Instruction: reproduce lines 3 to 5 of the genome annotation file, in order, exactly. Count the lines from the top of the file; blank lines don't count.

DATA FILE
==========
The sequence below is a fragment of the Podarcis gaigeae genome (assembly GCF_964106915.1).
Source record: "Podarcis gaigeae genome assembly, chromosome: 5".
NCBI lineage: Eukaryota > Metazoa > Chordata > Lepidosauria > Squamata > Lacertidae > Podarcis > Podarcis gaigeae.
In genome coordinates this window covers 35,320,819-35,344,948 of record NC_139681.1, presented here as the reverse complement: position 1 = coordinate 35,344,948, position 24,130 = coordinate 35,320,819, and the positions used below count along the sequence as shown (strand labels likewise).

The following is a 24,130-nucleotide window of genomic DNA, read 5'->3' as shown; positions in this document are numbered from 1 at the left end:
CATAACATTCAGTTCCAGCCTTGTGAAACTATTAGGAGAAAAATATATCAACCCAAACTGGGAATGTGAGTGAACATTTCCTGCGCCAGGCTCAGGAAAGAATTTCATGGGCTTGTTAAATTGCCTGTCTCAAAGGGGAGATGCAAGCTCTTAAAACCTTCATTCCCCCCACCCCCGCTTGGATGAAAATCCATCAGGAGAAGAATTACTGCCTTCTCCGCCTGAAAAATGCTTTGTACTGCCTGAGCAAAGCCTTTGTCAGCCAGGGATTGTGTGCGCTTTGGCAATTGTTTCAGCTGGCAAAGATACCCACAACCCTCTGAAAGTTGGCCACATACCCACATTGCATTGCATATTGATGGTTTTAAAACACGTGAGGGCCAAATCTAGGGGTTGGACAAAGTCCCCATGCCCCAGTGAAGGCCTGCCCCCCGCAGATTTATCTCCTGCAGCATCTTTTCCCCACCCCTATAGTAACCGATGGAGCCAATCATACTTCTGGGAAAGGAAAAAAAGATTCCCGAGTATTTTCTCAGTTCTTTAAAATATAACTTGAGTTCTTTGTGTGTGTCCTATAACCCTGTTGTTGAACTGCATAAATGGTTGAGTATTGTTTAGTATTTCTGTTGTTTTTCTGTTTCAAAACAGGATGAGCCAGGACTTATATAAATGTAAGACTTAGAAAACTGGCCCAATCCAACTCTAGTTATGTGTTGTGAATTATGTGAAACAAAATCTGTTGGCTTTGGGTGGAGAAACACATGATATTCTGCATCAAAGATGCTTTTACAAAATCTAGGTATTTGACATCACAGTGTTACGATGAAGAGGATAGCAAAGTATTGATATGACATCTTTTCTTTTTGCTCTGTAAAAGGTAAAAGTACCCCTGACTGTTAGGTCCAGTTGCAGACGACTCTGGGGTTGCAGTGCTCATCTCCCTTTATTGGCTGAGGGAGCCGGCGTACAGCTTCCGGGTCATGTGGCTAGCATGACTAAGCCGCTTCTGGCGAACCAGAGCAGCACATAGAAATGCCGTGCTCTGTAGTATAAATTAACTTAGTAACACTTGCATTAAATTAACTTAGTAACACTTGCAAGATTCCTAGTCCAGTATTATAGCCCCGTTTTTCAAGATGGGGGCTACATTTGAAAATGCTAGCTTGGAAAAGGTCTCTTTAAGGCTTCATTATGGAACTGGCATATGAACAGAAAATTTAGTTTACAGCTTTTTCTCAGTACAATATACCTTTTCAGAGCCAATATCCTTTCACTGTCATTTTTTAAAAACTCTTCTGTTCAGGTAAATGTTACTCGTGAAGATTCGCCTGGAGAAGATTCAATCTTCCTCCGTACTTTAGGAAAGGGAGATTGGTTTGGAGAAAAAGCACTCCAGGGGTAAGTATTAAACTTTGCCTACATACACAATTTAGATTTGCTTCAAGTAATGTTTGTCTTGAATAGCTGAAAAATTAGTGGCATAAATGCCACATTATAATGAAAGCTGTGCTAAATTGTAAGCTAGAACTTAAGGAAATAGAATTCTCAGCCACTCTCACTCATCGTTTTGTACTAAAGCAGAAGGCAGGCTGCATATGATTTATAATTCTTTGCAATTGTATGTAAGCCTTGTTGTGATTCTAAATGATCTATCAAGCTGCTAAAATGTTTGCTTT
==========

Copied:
NCBI lineage: Eukaryota > Metazoa > Chordata > Lepidosauria > Squamata > Lacertidae > Podarcis > Podarcis gaigeae.
In genome coordinates this window covers 35,320,819-35,344,948 of record NC_139681.1, presented here as the reverse complement: position 1 = coordinate 35,344,948, position 24,130 = coordinate 35,320,819, and the positions used below count along the sequence as shown (strand labels likewise).

The following is a 24,130-nucleotide window of genomic DNA, read 5'->3' as shown; positions in this document are numbered from 1 at the left end: